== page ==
Olivia Colman is famous for her composed and dignified portrayal of Queen Elizabeth II in the TV series The Crown, so many people were very surprised when the media reported that ‘stage fright drove Olivia Colman to hypnotherapy‘.
Hypnotherapy is incredibly versatile in helping with a range of anxiety-related problems, which is useful in today’s world where so many people are experiencing the anxiety of pressures related to the covid pandemic, including lockdowns, travel restrictions, etc.
What types of anxiety issues can hypnotherapy be used for?
A 2019 meta-analysis concluded that hypnosis is a highly effective intervention for anxiety. Lots of research shows that hypnosis is a proven treatment for a variety of anxieties, from exam stress, to PTSD symptoms, to distress related to medical procedures such as cancer treatment. It can also be effective in the treatment of conditions related to stress, such as irritable bowel syndrome. Work-related stress, including the stress of presentations and meetings – and of course stage fright in actors – can be overcome too.
With so many other perfectly good treatments available, such as cognitive behavioural therapy or medication, why do people gravitate to hypnotherapy? Well, lots of people are attracted to the idea that hypnotherapy works quickly; and although it is not an instant magical cure, it is fair to say that it works relatively rapidly. Indeed, it can be used in emergency care where the immediate reduction of high levels of anxiety can be required.
Sounds amazing – how does it work?
While there is a huge amount of research proving that hypnosis works, experts are divided in explaining how exactly it works. It used to be thought that hypnosis was a special state of mind, and indeed evidence from neuroimaging research suggests that the brain shows altered patterns of activity during hypnosis.
On the other hand, another view is that hypnosis is not unlike a daydreaming state, where a person is deeply absorbed in an activity or train of thought to the exclusion of noticing their surroundings. Anyone who has ever found themselves lost in a book, or has found themselves having completed a familiar task ‘on automatic’ without thinking about it, might be able to relate to this type of experience. Regardless of theoretical explanations, what is significant is that this deeply absorbed state – which is sometimes called the ‘trance state’ – appears to facilitate various types of therapeutic procedures, including learning to feel more relaxed about stressful situations.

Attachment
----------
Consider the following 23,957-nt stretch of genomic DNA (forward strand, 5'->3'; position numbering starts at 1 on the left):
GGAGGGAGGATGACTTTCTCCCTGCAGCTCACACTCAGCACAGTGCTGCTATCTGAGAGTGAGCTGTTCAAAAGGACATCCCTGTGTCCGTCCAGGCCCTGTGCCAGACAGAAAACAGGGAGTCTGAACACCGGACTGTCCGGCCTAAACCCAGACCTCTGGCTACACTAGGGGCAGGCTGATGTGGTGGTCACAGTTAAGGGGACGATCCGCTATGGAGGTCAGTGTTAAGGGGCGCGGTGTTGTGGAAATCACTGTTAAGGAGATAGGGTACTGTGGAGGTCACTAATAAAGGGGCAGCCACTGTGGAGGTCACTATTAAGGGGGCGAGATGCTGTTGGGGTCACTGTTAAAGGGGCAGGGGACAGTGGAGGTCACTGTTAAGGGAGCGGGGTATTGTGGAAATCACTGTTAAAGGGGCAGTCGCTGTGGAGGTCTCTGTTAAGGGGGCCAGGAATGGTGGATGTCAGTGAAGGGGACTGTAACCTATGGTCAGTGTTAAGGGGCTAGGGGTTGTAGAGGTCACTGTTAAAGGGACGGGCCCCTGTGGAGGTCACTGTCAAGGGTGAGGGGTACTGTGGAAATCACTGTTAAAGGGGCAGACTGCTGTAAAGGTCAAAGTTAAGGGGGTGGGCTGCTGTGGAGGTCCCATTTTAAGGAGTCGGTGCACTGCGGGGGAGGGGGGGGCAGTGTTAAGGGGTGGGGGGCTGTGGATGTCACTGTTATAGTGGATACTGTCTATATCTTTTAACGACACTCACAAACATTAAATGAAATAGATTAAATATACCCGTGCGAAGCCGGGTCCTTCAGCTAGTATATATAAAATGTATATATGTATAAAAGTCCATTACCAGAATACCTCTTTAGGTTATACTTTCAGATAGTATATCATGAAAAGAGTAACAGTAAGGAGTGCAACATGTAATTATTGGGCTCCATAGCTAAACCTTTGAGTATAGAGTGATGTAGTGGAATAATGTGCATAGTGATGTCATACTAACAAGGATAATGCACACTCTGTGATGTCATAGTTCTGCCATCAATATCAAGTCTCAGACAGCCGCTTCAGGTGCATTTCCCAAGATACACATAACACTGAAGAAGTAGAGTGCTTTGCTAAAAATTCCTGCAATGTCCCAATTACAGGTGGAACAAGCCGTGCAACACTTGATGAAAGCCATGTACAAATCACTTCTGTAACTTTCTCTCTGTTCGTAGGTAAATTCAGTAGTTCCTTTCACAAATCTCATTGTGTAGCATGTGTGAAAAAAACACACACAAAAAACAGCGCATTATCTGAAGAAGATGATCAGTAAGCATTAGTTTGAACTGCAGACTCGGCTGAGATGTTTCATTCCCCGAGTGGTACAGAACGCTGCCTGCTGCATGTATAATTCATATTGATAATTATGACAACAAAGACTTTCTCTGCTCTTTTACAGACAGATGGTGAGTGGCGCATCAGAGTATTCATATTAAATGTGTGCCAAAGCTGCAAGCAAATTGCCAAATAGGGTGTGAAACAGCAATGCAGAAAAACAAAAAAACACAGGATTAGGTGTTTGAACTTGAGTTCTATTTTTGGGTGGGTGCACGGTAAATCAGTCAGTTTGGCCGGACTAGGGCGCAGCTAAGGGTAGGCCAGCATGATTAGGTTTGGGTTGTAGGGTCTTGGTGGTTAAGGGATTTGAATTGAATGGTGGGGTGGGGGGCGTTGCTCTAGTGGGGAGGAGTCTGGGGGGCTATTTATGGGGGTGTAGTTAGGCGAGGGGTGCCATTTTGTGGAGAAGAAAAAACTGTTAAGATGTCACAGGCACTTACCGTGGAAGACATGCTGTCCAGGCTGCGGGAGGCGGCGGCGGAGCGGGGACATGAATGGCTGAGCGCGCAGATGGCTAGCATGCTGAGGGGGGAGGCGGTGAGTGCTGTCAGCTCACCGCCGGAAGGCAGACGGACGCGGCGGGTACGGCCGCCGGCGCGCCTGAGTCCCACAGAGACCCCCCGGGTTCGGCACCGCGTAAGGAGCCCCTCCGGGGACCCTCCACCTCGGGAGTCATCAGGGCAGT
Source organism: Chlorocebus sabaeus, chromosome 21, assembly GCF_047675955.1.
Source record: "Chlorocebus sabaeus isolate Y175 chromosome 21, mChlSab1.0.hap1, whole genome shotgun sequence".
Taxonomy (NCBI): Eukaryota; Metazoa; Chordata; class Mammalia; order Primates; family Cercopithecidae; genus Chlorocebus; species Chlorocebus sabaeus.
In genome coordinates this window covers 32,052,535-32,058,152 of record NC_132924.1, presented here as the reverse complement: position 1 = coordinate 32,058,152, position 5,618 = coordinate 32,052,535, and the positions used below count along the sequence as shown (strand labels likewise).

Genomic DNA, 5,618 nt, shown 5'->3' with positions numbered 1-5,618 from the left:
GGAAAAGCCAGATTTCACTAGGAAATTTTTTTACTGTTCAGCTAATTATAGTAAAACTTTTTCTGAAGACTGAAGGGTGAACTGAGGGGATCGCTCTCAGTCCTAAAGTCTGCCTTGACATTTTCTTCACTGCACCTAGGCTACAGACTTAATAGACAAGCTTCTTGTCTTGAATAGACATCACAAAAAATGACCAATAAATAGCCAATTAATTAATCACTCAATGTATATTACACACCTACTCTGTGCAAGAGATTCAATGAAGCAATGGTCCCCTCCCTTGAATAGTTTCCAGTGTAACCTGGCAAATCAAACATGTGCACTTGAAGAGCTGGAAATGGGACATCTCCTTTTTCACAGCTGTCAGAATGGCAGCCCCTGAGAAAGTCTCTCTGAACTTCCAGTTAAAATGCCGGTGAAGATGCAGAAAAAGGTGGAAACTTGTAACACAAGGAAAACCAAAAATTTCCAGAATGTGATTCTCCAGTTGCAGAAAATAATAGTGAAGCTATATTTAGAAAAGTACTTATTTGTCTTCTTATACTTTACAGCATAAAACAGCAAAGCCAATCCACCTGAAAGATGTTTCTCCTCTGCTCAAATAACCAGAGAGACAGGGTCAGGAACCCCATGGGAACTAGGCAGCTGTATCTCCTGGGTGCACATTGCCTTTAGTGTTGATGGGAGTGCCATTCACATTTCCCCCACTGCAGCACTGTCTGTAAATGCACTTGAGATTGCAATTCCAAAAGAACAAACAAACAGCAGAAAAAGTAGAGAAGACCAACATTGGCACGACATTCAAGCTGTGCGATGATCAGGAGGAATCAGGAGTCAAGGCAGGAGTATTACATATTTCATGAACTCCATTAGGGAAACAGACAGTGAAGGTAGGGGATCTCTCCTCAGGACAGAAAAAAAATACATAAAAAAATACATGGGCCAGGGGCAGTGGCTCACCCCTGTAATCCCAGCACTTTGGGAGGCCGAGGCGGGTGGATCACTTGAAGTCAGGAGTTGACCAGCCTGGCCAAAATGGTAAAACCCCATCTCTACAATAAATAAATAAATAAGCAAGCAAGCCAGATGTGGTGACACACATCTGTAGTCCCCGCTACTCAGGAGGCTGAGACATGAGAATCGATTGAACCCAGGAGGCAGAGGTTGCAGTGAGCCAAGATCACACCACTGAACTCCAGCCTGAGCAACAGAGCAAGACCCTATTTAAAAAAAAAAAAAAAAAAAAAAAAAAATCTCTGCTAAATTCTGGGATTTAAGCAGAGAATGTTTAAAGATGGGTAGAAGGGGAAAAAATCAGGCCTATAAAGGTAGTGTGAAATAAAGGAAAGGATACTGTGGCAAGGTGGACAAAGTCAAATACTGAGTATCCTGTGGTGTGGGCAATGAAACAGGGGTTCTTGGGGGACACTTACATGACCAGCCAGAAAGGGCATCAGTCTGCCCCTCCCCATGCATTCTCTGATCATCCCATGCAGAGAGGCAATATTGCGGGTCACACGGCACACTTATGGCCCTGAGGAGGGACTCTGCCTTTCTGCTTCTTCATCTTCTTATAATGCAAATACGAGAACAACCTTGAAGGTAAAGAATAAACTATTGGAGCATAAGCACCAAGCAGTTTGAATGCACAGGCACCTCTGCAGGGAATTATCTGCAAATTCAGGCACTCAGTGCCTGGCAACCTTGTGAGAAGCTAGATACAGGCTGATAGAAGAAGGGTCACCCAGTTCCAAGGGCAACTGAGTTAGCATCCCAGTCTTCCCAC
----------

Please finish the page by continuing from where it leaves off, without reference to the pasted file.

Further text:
Is it safe?
Hypnosis can be an attractive alternative to those who find they have unpleasant side effects from medication. But some experts advise against its use with people with a history of psychosis (such as schizophrenia), temporal lobe epilepsy, or bipolar disorder. Apart from these conditions, hypnotherapy is perfectly safe for most people.
If its so good, why isn’t hypnotherapy more widely available?
Despite a great deal of evidence for the safety and efficacy of hypnotherapy, including a review of hypnosis by the British Psychological Society, several factors have combined to create an ongoing barrier to widespread institutional acceptance. These factors are: the lack of agreement over what exactly hypnosis is, myths around hypnosis (It’s a misconception that people under hypnosis can be manipulated to do things they don’t want to.), the associations with entertainment and alternative medicine, and the lack of standardised training in the UK.
The NHS is often criticised for having long waiting lists – even more so in these days of Covid. But this reveals an upside of hypnotherapy: not only does it work quickly, but you can usually book an appointment pretty quickly too, because hypnotherapy in the UK is mostly conducted in private practice. These days many hypnotherapists practice online, which is convenient and potentially opens up access to clients all around the world.
With a bit of care in choosing a therapist with relevant qualifications and a good reputation, many people find it is a safe and effective way of helping them overcome anxiety and distress. So, although hypnotherapy might not make you a star like Olivia Colman, it can almost certainly bring a greater sense of calm to your life.
John A. Barry, PhD is a clinical hypnotherapist, chartered psychologist, professional researcher, and an honorary lecturer in psychology.